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  1. #11
    Bourbonian of the Year 2011
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    Re: is there a good supply of new oak.

    Bettye Jo, I'm curious about the degree to which people enjoy whiskey who work in a distillery. Would you say it's similar to the general population? E.g. are there some people (I would think there must be) who sell or make whiskey but can't stand it? Those who like it but only with a mix?

    And I suppose there are those who like it too much.

    Just interested in your thoughts/observations.

    Cy

  2. #12
    Bourbonian of the Year 2003 and Super Moderator
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    Re: is there a good supply of new oak.

    I don't know what BettyeJo's answer here will be , But I think the thing about it that surprizes me is how many teetotalers there are in a distillery. I knew some folks who used to work the railroads and to oversimplify that they said there were only 2 kinds of folks there, the preachers and the drunks.

  3. #13
    Bourbonian of the Year 2004 and Guru
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    Re: is there a good supply of new oak.

    Cy,

    Hmmmmmmmmm now let me "try" to write this...

    YEP, ya have the folks who have a real problems with it...Very, serious problems...A "operator" accidentally dumped a entire bucket of caps on one of the chief's...He thought he was filling the hopper...They gave this guy, probably 6 or 7 chances to get himself professional help...Sent him to that place that helps ya "DRY" out...He would never stay the entire time...They would suspend him...Then let him come back...When he dumped the bucket...then... got really nasty with them...Ta make a long story short...They did not fire him. He quit...I cannot name another place that would have given a employee that many chances...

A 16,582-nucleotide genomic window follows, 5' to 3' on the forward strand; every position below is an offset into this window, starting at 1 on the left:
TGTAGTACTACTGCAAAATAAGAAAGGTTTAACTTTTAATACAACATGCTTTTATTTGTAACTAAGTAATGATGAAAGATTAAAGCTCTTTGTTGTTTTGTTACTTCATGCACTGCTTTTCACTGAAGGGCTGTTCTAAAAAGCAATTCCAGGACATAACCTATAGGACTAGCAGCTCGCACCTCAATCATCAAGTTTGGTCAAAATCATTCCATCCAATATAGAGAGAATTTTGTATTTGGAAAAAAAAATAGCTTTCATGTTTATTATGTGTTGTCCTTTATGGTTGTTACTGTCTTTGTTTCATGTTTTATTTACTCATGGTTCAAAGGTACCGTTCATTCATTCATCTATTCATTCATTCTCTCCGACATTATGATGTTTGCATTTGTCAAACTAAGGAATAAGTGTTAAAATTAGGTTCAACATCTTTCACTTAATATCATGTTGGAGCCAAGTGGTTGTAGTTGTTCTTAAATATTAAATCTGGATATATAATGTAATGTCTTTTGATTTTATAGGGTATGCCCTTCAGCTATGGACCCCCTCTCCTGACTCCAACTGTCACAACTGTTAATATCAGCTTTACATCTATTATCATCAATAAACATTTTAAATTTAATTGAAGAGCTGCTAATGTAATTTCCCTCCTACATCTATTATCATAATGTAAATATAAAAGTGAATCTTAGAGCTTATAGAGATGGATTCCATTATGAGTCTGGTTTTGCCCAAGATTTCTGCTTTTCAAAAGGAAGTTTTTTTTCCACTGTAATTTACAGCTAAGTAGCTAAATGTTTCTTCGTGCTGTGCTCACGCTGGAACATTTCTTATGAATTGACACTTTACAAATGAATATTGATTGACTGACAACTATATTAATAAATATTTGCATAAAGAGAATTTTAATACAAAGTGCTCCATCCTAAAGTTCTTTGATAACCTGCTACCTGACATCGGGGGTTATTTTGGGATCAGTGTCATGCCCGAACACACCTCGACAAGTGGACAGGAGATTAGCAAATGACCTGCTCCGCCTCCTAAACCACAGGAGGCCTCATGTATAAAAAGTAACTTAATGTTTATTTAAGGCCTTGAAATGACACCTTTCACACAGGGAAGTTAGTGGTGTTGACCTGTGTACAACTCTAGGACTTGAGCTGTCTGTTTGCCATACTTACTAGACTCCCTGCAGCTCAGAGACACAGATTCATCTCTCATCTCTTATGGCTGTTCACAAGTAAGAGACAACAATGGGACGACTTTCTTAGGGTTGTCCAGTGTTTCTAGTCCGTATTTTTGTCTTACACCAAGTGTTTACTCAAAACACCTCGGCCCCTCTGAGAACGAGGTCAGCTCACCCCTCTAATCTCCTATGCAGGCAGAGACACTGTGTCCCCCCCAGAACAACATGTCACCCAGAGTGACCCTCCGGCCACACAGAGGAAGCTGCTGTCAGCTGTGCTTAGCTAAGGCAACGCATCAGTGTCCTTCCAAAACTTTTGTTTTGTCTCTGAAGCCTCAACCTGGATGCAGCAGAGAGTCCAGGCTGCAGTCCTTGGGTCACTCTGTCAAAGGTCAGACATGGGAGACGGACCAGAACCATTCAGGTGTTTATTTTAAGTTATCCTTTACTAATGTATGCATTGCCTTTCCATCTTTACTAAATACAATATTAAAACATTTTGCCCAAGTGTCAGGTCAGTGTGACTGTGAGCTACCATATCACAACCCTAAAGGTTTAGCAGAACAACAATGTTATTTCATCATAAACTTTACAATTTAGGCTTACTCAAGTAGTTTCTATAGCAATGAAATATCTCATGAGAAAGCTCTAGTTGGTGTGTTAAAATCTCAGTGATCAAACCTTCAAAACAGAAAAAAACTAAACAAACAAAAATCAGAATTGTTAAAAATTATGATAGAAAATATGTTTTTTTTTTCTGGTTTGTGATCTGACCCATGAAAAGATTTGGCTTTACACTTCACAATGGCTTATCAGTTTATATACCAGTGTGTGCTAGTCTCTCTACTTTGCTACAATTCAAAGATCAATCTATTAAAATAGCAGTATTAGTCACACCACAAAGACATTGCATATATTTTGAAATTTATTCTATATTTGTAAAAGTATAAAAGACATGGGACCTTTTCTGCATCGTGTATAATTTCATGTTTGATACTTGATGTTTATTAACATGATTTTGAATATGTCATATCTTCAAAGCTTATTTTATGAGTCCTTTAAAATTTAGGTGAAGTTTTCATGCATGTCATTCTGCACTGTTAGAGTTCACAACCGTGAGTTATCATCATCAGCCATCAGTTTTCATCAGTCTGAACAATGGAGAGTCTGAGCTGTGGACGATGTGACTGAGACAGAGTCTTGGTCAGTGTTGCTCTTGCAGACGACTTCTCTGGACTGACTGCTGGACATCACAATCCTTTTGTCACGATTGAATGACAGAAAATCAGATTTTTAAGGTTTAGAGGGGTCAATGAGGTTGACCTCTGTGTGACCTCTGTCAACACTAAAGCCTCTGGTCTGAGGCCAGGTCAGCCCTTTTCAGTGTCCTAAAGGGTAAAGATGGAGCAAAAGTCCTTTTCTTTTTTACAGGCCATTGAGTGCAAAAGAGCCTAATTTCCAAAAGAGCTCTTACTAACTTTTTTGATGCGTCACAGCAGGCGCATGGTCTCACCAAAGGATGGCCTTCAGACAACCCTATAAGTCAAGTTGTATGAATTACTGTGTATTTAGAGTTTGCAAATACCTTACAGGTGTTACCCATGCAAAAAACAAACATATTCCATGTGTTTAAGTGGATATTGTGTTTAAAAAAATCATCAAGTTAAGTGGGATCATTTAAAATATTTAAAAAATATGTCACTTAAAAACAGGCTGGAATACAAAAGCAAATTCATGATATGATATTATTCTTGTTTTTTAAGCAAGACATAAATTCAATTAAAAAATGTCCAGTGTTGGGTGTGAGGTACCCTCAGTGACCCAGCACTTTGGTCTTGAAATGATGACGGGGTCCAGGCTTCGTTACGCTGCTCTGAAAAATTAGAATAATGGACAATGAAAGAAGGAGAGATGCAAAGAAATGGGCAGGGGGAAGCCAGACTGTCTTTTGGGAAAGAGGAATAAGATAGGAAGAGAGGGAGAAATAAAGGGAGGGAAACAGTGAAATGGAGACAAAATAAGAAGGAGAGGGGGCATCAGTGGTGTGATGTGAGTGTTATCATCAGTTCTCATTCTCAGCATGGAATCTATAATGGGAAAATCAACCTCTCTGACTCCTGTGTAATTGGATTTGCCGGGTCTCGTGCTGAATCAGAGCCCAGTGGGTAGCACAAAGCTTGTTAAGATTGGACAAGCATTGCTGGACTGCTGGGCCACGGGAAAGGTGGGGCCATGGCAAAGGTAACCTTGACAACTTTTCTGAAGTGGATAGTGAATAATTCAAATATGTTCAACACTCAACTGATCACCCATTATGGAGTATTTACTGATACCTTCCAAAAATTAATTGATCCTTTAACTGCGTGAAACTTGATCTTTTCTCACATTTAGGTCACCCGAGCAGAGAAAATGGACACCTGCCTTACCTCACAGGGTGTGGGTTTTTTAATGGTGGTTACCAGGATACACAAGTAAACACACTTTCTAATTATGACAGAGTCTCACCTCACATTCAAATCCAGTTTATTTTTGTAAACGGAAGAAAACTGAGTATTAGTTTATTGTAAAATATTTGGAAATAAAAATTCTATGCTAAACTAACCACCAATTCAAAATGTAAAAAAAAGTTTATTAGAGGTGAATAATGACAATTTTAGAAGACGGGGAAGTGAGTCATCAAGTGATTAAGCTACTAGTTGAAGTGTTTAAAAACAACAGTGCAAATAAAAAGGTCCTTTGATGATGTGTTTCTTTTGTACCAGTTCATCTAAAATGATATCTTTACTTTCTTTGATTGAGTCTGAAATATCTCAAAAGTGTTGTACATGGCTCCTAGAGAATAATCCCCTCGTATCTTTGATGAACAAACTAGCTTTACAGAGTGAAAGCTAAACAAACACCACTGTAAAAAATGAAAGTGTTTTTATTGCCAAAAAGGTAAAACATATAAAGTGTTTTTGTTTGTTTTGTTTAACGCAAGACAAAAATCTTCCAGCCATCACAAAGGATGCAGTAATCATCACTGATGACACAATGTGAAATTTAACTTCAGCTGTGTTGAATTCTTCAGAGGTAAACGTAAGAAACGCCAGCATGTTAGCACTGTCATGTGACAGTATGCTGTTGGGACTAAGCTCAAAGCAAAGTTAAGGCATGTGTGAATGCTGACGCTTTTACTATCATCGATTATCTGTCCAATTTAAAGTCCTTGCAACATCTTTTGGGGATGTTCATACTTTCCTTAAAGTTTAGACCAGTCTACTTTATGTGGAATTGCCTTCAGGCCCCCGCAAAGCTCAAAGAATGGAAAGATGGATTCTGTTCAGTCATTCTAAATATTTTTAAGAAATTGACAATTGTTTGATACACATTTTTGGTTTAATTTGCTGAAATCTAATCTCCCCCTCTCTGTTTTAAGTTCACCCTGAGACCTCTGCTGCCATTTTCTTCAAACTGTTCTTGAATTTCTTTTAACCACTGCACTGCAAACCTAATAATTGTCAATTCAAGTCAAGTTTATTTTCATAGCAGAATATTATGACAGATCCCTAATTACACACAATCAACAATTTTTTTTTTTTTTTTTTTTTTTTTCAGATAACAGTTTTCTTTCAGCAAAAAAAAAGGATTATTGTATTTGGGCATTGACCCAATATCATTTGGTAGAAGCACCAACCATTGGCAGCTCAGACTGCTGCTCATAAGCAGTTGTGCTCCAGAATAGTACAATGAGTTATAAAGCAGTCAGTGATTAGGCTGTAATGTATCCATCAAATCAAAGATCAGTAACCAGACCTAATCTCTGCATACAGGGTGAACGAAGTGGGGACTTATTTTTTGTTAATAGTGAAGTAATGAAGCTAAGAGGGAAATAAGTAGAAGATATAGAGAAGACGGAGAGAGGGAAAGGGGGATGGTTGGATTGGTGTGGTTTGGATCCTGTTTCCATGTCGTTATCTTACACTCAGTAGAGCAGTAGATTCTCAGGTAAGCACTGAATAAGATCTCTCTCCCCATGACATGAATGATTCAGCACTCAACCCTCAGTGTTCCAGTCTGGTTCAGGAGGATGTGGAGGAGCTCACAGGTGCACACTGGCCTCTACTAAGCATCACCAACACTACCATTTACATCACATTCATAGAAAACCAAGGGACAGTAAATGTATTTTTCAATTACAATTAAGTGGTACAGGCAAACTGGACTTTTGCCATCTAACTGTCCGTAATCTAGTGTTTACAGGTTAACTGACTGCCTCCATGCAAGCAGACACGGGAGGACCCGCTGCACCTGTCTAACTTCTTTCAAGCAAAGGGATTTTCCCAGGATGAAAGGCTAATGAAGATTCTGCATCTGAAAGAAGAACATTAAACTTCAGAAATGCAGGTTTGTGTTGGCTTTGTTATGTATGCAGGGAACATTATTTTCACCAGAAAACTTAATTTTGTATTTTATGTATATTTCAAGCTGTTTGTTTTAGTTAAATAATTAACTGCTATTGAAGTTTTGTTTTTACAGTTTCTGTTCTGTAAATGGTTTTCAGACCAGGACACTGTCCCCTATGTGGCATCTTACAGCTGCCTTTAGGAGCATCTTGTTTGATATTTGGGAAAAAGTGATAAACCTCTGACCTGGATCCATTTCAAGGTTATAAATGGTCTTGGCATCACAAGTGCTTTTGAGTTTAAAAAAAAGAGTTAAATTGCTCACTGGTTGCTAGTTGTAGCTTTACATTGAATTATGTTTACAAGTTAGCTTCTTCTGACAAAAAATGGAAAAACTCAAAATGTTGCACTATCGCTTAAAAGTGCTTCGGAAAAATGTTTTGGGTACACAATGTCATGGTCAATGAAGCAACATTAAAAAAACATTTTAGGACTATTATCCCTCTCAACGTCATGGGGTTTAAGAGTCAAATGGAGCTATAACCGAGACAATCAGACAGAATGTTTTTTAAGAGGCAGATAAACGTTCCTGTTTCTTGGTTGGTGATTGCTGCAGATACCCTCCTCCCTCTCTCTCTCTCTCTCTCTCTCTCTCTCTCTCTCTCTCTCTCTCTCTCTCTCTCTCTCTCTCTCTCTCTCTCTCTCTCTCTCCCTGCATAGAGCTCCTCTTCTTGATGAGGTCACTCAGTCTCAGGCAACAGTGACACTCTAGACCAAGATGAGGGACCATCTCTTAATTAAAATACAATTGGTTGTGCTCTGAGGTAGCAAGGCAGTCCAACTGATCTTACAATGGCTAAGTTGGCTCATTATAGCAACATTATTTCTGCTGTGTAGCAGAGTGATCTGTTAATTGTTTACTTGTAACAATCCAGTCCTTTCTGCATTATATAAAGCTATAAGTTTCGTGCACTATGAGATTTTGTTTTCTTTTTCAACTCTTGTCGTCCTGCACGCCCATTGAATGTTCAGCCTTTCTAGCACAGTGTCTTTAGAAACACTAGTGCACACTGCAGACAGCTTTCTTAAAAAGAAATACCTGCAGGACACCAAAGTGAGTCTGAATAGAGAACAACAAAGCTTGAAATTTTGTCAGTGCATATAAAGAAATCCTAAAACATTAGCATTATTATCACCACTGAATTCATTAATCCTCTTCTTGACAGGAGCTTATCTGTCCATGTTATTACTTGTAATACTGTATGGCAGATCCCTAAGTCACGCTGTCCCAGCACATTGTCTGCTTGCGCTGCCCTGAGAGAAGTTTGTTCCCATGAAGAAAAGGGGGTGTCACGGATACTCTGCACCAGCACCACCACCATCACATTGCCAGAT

If you are asking what I drink...Beer...When I say "Drink" (not taste, big difference) I'm talking about kickin ya shoes off, feet propped up, in ya PJ'S sort of thing...Hey, this is Kentucky...and in the summer, my feet would be propped up, on the railing of my deck, on a warm summer night...just lookin at the stars...

    I drink bourbon on special ocassions and holidays...I do that for a reason...being...Bourbon is right at my fingertips at least 9 1/2 hours of the day 5 days a week...It's good stuff...A easy trap to fall into...and I ain't gonna do it...Oh, I "taste" (not drink) stuff all the time...but that is by the "cap" full...just enough to see I like it or not...

    I find that on "night shift"...no one drinks it straight...They use mixers...There are more tequila and beer drinkers that anything...Most folks could care less about bourbon...they are just there to make a buck...

    Bettye Jo


  4. #14
    Bourbonian of the Year 2011
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    Re: is there a good supply of new oak.